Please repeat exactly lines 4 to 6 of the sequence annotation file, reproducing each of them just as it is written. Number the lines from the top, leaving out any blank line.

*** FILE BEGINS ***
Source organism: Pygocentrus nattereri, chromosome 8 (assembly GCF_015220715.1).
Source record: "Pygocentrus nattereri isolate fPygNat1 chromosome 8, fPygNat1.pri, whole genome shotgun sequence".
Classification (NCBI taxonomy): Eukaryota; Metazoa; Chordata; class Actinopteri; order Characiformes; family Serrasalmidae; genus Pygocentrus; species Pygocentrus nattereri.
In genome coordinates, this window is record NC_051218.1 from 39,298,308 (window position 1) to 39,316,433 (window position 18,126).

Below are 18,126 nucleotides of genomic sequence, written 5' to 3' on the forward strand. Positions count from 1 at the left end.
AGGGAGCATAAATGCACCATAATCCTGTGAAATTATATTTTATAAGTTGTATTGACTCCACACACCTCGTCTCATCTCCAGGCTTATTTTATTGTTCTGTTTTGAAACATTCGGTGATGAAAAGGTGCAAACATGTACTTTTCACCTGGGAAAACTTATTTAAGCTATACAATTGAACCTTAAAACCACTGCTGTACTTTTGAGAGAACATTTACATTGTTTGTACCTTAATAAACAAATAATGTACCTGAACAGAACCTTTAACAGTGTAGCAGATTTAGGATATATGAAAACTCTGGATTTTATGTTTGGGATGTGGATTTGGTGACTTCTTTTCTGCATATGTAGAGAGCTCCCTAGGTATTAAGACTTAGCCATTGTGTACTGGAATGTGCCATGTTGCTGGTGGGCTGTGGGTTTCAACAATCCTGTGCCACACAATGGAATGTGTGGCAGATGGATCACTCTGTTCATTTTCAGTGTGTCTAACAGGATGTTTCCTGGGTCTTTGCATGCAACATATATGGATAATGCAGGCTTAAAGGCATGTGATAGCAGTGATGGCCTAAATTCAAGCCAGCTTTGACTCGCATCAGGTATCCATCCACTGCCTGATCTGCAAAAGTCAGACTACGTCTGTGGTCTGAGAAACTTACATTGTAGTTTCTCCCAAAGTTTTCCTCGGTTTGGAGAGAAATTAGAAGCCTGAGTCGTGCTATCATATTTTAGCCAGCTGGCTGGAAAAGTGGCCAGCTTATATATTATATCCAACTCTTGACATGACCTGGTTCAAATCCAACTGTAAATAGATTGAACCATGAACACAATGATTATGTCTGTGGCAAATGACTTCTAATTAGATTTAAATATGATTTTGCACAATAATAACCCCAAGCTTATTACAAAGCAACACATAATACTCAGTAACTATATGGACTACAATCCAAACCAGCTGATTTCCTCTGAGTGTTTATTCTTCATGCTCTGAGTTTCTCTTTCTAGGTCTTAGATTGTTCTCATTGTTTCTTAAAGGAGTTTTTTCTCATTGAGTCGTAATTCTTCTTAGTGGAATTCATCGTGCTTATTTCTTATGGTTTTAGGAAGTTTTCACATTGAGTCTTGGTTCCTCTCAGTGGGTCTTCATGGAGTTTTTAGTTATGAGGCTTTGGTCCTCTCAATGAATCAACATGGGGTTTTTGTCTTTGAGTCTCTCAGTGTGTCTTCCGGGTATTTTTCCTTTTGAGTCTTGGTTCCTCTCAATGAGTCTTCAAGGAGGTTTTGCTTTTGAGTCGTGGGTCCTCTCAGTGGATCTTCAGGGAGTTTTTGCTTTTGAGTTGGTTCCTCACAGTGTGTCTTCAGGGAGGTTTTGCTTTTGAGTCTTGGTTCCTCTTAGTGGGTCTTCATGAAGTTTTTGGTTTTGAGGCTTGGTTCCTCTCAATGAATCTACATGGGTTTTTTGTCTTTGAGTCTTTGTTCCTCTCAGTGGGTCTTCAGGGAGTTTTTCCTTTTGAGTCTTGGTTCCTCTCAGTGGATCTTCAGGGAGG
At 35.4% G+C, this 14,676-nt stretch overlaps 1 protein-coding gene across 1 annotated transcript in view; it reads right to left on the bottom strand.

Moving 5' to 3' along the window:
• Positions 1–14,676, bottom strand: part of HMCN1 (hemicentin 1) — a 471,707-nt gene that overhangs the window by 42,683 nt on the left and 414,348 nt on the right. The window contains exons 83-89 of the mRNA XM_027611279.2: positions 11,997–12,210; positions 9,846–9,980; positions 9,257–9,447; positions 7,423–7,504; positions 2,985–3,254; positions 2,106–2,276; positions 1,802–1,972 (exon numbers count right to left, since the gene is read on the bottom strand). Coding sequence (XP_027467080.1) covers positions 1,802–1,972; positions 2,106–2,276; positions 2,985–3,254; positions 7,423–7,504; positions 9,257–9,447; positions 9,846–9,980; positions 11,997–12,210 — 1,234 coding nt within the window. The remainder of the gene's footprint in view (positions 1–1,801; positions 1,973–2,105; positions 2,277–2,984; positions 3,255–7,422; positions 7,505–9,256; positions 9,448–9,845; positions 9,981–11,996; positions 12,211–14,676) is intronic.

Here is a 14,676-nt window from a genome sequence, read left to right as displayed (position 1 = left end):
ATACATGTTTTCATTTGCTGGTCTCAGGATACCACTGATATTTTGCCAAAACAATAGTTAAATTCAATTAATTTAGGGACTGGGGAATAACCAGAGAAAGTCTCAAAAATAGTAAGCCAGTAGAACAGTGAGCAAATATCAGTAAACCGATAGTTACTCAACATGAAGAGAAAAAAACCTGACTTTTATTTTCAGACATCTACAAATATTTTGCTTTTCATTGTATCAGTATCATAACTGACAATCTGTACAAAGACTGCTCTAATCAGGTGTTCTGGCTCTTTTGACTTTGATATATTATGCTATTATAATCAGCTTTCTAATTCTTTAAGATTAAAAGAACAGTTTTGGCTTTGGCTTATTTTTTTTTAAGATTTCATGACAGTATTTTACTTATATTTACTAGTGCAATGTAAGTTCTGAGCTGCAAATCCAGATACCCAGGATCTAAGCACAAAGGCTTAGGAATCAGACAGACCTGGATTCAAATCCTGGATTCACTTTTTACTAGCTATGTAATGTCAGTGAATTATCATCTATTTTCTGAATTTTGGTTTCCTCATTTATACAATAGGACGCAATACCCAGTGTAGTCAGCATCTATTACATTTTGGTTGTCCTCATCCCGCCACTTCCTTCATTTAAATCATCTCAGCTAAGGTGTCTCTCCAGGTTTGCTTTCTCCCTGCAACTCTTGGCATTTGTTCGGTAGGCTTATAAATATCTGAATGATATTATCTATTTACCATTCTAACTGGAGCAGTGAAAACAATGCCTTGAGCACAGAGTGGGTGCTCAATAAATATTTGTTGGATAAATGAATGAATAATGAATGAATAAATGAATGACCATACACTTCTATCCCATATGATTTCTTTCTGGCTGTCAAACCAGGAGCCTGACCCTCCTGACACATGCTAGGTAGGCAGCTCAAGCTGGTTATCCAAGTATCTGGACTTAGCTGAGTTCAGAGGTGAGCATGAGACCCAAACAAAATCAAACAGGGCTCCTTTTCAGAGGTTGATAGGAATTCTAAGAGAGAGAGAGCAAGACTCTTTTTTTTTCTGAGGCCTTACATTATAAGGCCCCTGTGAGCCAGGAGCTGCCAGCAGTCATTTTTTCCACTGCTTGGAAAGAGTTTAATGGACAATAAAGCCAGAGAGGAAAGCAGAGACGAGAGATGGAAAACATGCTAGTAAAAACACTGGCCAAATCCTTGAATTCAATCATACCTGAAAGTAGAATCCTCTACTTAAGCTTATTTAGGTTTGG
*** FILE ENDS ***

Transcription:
In genome coordinates, this window is record NC_051218.1 from 39,298,308 (window position 1) to 39,316,433 (window position 18,126).

Below are 18,126 nucleotides of genomic sequence, written 5' to 3' on the forward strand. Positions count from 1 at the left end.
AGGGAGCATAAATGCACCATAATCCTGTGAAATTATATTTTATAAGTTGTATTGACTCCACACACCTCGTCTCATCTCCAGGCTTATTTTATTGTTCTGTTTTGAAACATTCGGTGATGAAAAGGTGCAAACATGTACTTTTCACCTGGGAAAACTTATTTAAGCTATACAATTGAACCTTAAAACCACTGCTGTACTTTTGAGAGAACATTTACATTGTTTGTACCTTAATAAACAAATAATGTACCTGAACAGAACCTTTAACAGTGTAGCAGATTTAGGATATATGAAAACTCTGGATTTTATGTTTGGGATGTGGATTTGGTGACTTCTTTTCTGCATATGTAGAGAGCTCCCTAGGTATTAAGACTTAGCCATTGTGTACTGGAATGTGCCATGTTGCTGGTGGGCTGTGGGTTTCAACAATCCTGTGCCACACAATGGAATGTGTGGCAGATGGATCACTCTGTTCATTTTCAGTGTGTCTAACAGGATGTTTCCTGGGTCTTTGCATGCAACATATATGGATAATGCAGGCTTAAAGGCATGTGATAGCAGTGATGGCCTAAATTCAAGCCAGCTTTGACTCGCATCAGGTATCCATCCACTGCCTGATCTGCAAAAGTCAGACTACGTCTGTGGTCTGAGAAACTTACATTGTAGTTTCTCCCAAAGTTTTCCTCGGTTTGGAGAGAAATTAGAAGCCTGAGTCGTGCTATCATATTTTAGCCAGCTGGCTGGAAAAGTGGCCAGCTTATATATTATATCCAACTCTTGACATGACCTGGTTCAAATCCAACTGTAAATAGATTGAACCATGAACACAATGATTATGTCTGTGGCAAATGACTTCTAATTAGATTTAAATATGATTTTGCACAATAATAACCCCAAGCTTATTACAAAGCAACACATAATACTCAGTAACTATATGGACTACAATCCAAACCAGCTGATTTCCTCTGAGTGTTTATTCTTCATGCTCTGAGTTTCTCTTTCTAGGTCTTAGATTGTTCTCATTGTTTCTTAAAGGAGTTTTTTCTCATTGAGTCGTAATTCTTCTTAGTGGAATTCATCGTGCTTATTTCTTATGGTTTTAGGAAGTTTTCACATTGAGTCTTGGTTCCTCTCAGTGGGTCTTCATGGAGTTTTTAGTTATGAGGCTTTGGTCCTCTCAATGAATCAACATGGGGTTTTTGTCTTTGAGTCTCTCAGTGTGTCTTCCGGGTATTTTTCCTTTTGAGTCTTGGTTCCTCTCAATGAGTCTTCAAGGAGGTTTTGCTTTTGAGTCGTGGGTCCTCTCAGTGGATCTTCAGGGAGTTTTTGCTTTTGAGTTGGTTCCTCACAGTGTGTCTTCAGGGAGGTTTTGCTTTTGAGTCTTGGTTCCTCTTAGTGGGTCTTCATGAAGTTTTTGGTTTTGAGGCTTGGTTCCTCTCAATGAATCTACATGGGTTTTTTGTCTTTGAGTCTTTGTTCCTCTCAGTGGGTCTTCAGGGAGTTTTTCCTTTTGAGTCTTGGTTCCTCTCAGTGGATCTTCAGGGAGG